I knew that post-secondary education in the United States was much more expensive than it is here in Canada, but I did not know how deep the student debt problem runs causing people to now question whether all the outlay of money is worth it. The basic question is if Americans are getting their money’s worth when it comes to post-secondary education.
The United States has a greater percentage of its population attending post-secondary institutions than any other country or at any other time. At first glance this seems like a good thing as an educated population is desirable. But if you look more closely it seems to have caused lots of problems.
According to the statistics used in this documentary by Andrew Rossi (Page One: Inside the New York Times) the cost of post-secondary education in the U.S. has risen by 1000% since the 1970s. The financial aid system that was set up after World War II was not meant to take on such a large number of students needing its help. This plus the fact that Ronald Reagan while he was President decided to cut funding to post-secondary institutions making the burden of the cost fall on the students’ shoulders.
It has been pounded into students’ heads that to get good jobs they have to have a degree so they take on huge debt in order to go to university and then spend their lives trying to get out from under it. Andrew Rossi has presented us with the problems that post-secondary studies is fraught with now in the U.S., but has not offered any concrete reasons for it or solutions.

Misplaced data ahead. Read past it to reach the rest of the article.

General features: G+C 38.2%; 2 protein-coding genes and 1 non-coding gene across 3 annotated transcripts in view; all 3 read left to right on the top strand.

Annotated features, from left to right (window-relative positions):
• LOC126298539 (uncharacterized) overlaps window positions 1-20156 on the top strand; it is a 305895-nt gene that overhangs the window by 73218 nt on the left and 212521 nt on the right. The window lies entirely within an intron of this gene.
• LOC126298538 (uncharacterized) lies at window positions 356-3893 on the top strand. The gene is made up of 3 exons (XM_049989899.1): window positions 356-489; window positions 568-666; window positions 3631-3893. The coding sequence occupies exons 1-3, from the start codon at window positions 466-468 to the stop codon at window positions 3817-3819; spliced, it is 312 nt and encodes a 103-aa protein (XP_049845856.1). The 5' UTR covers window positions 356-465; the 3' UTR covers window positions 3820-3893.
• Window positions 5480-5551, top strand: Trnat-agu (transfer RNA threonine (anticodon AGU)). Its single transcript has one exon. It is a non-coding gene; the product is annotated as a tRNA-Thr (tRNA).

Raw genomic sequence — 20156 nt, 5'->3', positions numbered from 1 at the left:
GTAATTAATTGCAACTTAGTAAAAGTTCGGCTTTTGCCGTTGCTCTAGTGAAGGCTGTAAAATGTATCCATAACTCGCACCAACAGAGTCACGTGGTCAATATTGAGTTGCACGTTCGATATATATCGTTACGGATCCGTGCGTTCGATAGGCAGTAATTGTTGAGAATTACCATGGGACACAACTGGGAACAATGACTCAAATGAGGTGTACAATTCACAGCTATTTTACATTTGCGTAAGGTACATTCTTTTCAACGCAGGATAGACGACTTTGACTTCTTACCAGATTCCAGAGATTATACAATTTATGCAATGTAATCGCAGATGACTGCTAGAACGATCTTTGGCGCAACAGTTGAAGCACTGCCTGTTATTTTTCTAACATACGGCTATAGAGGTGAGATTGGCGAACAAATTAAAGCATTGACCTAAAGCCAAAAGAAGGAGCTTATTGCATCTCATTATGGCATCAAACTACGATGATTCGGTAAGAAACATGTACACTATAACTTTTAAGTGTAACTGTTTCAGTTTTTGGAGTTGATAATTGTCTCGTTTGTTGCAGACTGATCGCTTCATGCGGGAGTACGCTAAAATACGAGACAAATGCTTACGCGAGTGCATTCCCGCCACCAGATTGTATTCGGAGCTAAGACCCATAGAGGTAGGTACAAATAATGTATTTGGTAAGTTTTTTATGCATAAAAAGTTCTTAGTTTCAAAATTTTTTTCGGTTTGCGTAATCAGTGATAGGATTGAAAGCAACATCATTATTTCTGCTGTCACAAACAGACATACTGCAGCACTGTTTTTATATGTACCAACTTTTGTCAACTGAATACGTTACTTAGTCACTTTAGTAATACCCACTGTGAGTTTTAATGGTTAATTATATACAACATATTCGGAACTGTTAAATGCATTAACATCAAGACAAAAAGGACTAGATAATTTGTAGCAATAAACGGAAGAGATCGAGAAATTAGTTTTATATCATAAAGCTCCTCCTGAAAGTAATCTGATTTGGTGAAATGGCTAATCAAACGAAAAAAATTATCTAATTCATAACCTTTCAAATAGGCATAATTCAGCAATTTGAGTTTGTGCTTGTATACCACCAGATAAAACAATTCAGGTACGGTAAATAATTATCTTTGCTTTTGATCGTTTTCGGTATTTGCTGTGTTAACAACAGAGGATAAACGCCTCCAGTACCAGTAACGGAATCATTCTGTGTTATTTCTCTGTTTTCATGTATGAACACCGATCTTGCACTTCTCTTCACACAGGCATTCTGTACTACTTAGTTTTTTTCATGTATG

Though there was some stuff here that was interesting and informative there was precious little of it. Not sure who is to blame so Rossi goes after the usual suspects like Reagan (who is dead and cannot defend himself), the consumerism of the Western world and school administrators. I think that the problem is somewhat more complex than that. There is even a weak attempt to throw some blame at the developers like EdX of online courses because they are not were successful right off the hop as they had claimed they could be. The biggest problem with Ivory Tower is that it is not focused in the least with no real progression or even a beginning, middle or end.
-Q+A’s on Opening Weekend